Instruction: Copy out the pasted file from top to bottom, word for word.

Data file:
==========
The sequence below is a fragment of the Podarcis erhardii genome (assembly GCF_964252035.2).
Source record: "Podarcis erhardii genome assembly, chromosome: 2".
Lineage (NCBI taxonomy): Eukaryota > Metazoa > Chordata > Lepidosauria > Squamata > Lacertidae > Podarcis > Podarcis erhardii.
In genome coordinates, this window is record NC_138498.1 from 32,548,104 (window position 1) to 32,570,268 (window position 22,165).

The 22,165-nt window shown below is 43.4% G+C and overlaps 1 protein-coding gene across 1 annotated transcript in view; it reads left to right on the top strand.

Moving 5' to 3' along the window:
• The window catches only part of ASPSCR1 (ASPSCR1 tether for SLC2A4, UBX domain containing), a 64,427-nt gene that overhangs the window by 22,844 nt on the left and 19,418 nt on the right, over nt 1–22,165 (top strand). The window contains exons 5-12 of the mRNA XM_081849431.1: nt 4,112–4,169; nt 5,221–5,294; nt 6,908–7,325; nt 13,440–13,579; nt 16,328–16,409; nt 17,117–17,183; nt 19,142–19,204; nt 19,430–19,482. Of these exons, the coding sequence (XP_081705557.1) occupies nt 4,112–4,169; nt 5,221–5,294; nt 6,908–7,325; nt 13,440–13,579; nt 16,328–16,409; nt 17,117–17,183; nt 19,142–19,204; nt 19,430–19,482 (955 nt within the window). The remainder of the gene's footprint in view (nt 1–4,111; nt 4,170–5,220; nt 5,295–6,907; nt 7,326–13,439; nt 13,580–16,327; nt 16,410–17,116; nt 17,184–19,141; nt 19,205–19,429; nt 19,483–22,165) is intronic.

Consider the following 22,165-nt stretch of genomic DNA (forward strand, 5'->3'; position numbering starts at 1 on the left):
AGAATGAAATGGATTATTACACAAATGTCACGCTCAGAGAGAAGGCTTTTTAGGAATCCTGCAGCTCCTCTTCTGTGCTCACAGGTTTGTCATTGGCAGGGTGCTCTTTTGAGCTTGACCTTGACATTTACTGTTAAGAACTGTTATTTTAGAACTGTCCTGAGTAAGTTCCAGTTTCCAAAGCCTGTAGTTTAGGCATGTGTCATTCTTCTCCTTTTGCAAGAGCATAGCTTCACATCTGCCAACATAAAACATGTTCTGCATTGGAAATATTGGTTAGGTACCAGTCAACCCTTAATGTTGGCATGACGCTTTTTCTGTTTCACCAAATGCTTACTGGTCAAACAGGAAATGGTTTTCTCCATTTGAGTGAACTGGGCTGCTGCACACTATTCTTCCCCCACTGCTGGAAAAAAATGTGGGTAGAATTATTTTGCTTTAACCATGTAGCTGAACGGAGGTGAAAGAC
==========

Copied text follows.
The sequence below is a fragment of the Podarcis erhardii genome (assembly GCF_964252035.2).
Source record: "Podarcis erhardii genome assembly, chromosome: 2".
Lineage (NCBI taxonomy): Eukaryota > Metazoa > Chordata > Lepidosauria > Squamata > Lacertidae > Podarcis > Podarcis erhardii.
In genome coordinates, this window is record NC_138498.1 from 32,548,104 (window position 1) to 32,570,268 (window position 22,165).

The 22,165-nt window shown below is 43.4% G+C and overlaps 1 protein-coding gene across 1 annotated transcript in view; it reads left to right on the top strand.

Moving 5' to 3' along the window:
• The window catches only part of ASPSCR1 (ASPSCR1 tether for SLC2A4, UBX domain containing), a 64,427-nt gene that overhangs the window by 22,844 nt on the left and 19,418 nt on the right, over nt 1–22,165 (top strand). The window contains exons 5-12 of the mRNA XM_081849431.1: nt 4,112–4,169; nt 5,221–5,294; nt 6,908–7,325; nt 13,440–13,579; nt 16,328–16,409; nt 17,117–17,183; nt 19,142–19,204; nt 19,430–19,482. Of these exons, the coding sequence (XP_081705557.1) occupies nt 4,112–4,169; nt 5,221–5,294; nt 6,908–7,325; nt 13,440–13,579; nt 16,328–16,409; nt 17,117–17,183; nt 19,142–19,204; nt 19,430–19,482 (955 nt within the window). The remainder of the gene's footprint in view (nt 1–4,111; nt 4,170–5,220; nt 5,295–6,907; nt 7,326–13,439; nt 13,580–16,327; nt 16,410–17,116; nt 17,184–19,141; nt 19,205–19,429; nt 19,483–22,165) is intronic.

Consider the following 22,165-nt stretch of genomic DNA (forward strand, 5'->3'; position numbering starts at 1 on the left):
AGAATGAAATGGATTATTACACAAATGTCACGCTCAGAGAGAAGGCTTTTTAGGAATCCTGCAGCTCCTCTTCTGTGCTCACAGGTTTGTCATTGGCAGGGTGCTCTTTTGAGCTTGACCTTGACATTTACTGTTAAGAACTGTTATTTTAGAACTGTCCTGAGTAAGTTCCAGTTTCCAAAGCCTGTAGTTTAGGCATGTGTCATTCTTCTCCTTTTGCAAGAGCATAGCTTCACATCTGCCAACATAAAACATGTTCTGCATTGGAAATATTGGTTAGGTACCAGTCAACCCTTAATGTTGGCATGACGCTTTTTCTGTTTCACCAAATGCTTACTGGTCAAACAGGAAATGGTTTTCTCCATTTGAGTGAACTGGGCTGCTGCACACTATTCTTCCCCCACTGCTGGAAAAAAATGTGGGTAGAATTATTTTGCTTTAACCATGTAGCTGAACGGAGGTGAAAGAC